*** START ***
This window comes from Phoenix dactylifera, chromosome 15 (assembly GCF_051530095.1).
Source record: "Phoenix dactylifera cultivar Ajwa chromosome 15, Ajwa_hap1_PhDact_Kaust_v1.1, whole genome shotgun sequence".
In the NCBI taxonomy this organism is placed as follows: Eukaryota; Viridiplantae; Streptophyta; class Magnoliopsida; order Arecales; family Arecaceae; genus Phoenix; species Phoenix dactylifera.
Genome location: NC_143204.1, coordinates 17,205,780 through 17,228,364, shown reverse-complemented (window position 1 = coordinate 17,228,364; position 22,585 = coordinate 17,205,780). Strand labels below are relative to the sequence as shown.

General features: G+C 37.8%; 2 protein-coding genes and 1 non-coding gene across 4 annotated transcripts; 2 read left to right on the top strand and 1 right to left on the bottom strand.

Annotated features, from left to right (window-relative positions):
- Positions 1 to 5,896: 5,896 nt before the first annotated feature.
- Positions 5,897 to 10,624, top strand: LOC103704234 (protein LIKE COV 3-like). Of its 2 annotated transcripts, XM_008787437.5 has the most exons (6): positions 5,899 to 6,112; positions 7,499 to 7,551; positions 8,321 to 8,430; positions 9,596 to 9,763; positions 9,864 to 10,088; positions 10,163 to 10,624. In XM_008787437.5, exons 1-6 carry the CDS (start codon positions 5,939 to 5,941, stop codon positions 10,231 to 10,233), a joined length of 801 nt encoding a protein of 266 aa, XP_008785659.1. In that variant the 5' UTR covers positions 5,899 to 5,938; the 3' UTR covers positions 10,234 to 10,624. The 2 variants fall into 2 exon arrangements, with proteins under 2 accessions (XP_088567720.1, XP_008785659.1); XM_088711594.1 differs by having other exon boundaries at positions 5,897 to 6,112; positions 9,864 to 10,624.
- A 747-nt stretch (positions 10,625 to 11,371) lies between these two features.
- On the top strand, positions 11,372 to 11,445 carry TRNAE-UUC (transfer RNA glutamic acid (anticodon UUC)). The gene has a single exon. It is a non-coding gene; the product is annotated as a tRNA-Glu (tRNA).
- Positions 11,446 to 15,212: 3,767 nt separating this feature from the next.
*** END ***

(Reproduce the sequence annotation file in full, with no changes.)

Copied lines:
This window comes from Phoenix dactylifera, chromosome 15 (assembly GCF_051530095.1).
Source record: "Phoenix dactylifera cultivar Ajwa chromosome 15, Ajwa_hap1_PhDact_Kaust_v1.1, whole genome shotgun sequence".
In the NCBI taxonomy this organism is placed as follows: Eukaryota; Viridiplantae; Streptophyta; class Magnoliopsida; order Arecales; family Arecaceae; genus Phoenix; species Phoenix dactylifera.
Genome location: NC_143204.1, coordinates 17,205,780 through 17,228,364, shown reverse-complemented (window position 1 = coordinate 17,228,364; position 22,585 = coordinate 17,205,780). Strand labels below are relative to the sequence as shown.

General features: G+C 37.8%; 2 protein-coding genes and 1 non-coding gene across 4 annotated transcripts; 2 read left to right on the top strand and 1 right to left on the bottom strand.

Annotated features, from left to right (window-relative positions):
- Positions 1 to 5,896: 5,896 nt before the first annotated feature.
- Positions 5,897 to 10,624, top strand: LOC103704234 (protein LIKE COV 3-like). Of its 2 annotated transcripts, XM_008787437.5 has the most exons (6): positions 5,899 to 6,112; positions 7,499 to 7,551; positions 8,321 to 8,430; positions 9,596 to 9,763; positions 9,864 to 10,088; positions 10,163 to 10,624. In XM_008787437.5, exons 1-6 carry the CDS (start codon positions 5,939 to 5,941, stop codon positions 10,231 to 10,233), a joined length of 801 nt encoding a protein of 266 aa, XP_008785659.1. In that variant the 5' UTR covers positions 5,899 to 5,938; the 3' UTR covers positions 10,234 to 10,624. The 2 variants fall into 2 exon arrangements, with proteins under 2 accessions (XP_088567720.1, XP_008785659.1); XM_088711594.1 differs by having other exon boundaries at positions 5,897 to 6,112; positions 9,864 to 10,624.
- A 747-nt stretch (positions 10,625 to 11,371) lies between these two features.
- On the top strand, positions 11,372 to 11,445 carry TRNAE-UUC (transfer RNA glutamic acid (anticodon UUC)). The gene has a single exon. It is a non-coding gene; the product is annotated as a tRNA-Glu (tRNA).
- Positions 11,446 to 15,212: 3,767 nt separating this feature from the next.